In Rothman and Greenland’s model, and as explicated earlier in Greenland and Robins (1986), people in the population are divided into four “types”: susceptible positives and negatives, immune, and doomed. Susceptible positives and negatives are people who have the causal partners required for the exposure to have an effect either causing (susceptible positive) or preventing (susceptible negative) the disease. The immune are people who do not have a full complement of risk factors necessary to cause disease. The doomed are those who have a full complement of risk factors to cause disease from a sufficient cause other than one that includes the exposure of interest.
Among the exposed, disease occurs in the susceptible positives and the doomed. Among the unexposed, disease occurs in the susceptible negatives and the doomed. Therefore, for the exposed and unexposed to be exchangeable, the sum of the susceptible negative and doomed in the unexposed must equal the sum of the susceptible negative and doomed in the exposed. Under these conditions, the disease risk in the unexposed will represent the disease risk in the exposed had they not been exposed.
Through the connection to the counterfactual, the fundamental meaning and effects of confounding are greatly clarified by their contributions. Confounding becomes a concept that has meaning that is dependent neither on criteria nor on statistical tests that only imperfectly detect its presence. This realization makes it clear that confounding is not about single risk factors for disease but about the relationship and balance among the totality of risk factors that differ between the exposed and unexposed. Rothman and Greenland’s approach offers a useful way to think through practical problems in murky situations where the imperfect rules may provide misleading direction.
We think exchangeability can be used more broadly, however, to include not only the unequal distribution of true causes of disease, but also the unequal distribution of methodological artifacts. For example, the maldistributions of follow-up time and disease ascertainment also pose threats to the validity of causal inference. They are alternative explanations for an apparent exposure-disease association. We find it most compelling to have a parsimonious model—one that unites all the ways in which an apparent association between an exposure and disease as measured in our data can be caused by (p.474) factors other than a causal relationship between the exposure and the disease.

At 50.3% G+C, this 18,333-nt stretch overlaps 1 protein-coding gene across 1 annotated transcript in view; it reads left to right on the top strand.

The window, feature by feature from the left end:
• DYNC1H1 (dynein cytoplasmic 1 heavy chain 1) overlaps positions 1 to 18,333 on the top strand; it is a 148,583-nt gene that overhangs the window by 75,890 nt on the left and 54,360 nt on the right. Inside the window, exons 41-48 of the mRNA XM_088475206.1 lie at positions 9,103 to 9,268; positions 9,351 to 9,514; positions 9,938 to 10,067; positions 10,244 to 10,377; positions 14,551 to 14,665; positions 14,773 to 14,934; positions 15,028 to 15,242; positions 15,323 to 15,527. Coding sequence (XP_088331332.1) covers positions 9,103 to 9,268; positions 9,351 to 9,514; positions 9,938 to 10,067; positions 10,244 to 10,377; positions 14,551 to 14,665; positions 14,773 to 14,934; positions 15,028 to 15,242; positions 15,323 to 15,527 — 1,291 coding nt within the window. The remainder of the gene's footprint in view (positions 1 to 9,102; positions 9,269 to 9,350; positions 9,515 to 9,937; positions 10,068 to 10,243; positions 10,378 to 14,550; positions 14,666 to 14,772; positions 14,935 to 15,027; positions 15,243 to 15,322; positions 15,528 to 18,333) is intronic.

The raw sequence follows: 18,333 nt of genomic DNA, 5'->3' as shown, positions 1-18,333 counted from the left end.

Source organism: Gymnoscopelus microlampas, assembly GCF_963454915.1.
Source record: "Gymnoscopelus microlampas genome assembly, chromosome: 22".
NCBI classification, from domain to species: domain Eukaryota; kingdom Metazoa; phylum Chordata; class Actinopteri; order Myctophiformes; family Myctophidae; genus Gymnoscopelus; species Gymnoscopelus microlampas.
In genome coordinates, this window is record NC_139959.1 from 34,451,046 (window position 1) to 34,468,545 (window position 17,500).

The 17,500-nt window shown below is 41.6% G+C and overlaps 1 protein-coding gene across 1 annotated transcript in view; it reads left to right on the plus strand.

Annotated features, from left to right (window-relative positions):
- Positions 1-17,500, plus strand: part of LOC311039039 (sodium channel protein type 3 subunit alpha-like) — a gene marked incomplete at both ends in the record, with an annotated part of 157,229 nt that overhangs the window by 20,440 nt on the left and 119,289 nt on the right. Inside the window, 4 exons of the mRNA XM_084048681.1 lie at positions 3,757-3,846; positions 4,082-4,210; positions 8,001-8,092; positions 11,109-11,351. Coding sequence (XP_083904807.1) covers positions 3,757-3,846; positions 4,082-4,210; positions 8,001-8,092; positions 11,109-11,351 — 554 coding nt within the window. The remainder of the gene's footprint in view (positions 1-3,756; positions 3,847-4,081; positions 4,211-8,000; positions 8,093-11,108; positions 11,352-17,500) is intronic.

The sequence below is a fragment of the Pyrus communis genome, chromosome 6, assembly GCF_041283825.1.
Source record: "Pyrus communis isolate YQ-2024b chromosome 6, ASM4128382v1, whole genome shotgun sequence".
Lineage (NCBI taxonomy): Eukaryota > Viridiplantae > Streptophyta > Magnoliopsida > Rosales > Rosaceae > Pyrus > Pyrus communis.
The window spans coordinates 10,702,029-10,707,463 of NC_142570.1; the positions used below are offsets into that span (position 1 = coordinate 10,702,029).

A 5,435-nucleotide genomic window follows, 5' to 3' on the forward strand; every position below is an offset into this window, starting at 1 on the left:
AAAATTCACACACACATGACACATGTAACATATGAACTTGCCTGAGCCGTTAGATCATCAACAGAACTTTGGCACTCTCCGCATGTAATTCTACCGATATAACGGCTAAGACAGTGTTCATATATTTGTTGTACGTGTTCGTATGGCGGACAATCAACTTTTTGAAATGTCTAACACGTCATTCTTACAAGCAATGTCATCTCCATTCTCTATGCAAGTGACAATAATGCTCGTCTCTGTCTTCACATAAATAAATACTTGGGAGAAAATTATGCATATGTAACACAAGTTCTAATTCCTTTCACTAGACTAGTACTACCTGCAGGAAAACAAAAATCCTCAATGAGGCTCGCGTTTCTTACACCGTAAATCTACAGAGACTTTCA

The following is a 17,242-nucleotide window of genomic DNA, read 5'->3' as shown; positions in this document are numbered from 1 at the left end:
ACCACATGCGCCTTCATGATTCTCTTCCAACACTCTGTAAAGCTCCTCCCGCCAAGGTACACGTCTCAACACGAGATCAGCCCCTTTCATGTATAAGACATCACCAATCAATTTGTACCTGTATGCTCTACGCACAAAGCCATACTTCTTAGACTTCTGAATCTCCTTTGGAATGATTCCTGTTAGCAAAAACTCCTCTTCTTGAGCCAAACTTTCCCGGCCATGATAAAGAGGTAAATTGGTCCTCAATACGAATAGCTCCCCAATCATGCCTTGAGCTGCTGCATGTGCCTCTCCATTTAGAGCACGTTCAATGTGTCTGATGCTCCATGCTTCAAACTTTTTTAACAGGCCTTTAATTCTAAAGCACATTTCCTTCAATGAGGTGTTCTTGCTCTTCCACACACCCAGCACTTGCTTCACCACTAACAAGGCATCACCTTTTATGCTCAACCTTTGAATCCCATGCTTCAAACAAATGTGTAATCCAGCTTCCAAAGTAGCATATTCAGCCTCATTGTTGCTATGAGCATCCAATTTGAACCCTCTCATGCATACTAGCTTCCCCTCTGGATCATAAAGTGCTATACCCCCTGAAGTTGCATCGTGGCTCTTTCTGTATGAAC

We think that this more expansive application is alluded to in Maldonado and Greenland (2002) and in Miettinen (1985). Nonetheless, Rothman and Greenland make it clear in their textbook (and in personal communication with Greenland) that their notion of exchangeability, and correspondingly confounding, applies only to true risk factors for disease (for reasons that will be explained). Therefore, to avoid confusion, we use a different term, full comparability, to refer to our expanded notion, and we reserve the term confounding to refer to a subtype of noncomparability that derives from differences between the exposed and unexposed on other causes of disease, so that our use of this term is more in line with Rothman and Greenland.
We prefer the unified concept of noncomparability because the maldistribution of true causes of disease and the maldistribution of artifacts cause the same types of problems—they provide alternative explanations for a relationship between the exposure and disease in our data. They all relate to Shadish et al.’s second question: given that there is an association between the exposure and the disease, is that association plausibly causal? To answer this question it is necessary to face all plausible explanations for the association other than the exposure of interest. Any factor that links the exposure as measured with the disease as measured is a candidate. Thus, the maldistribution of true causes of disease (i.e., confounders) and the maldistribution of artifacts (e.g., differences in follow-up time or disease detection) serve the same function in our schema. This notion ties the whole enterprise of causal inference more closely to the counterfactual and is true to Shadish et al.’s schema.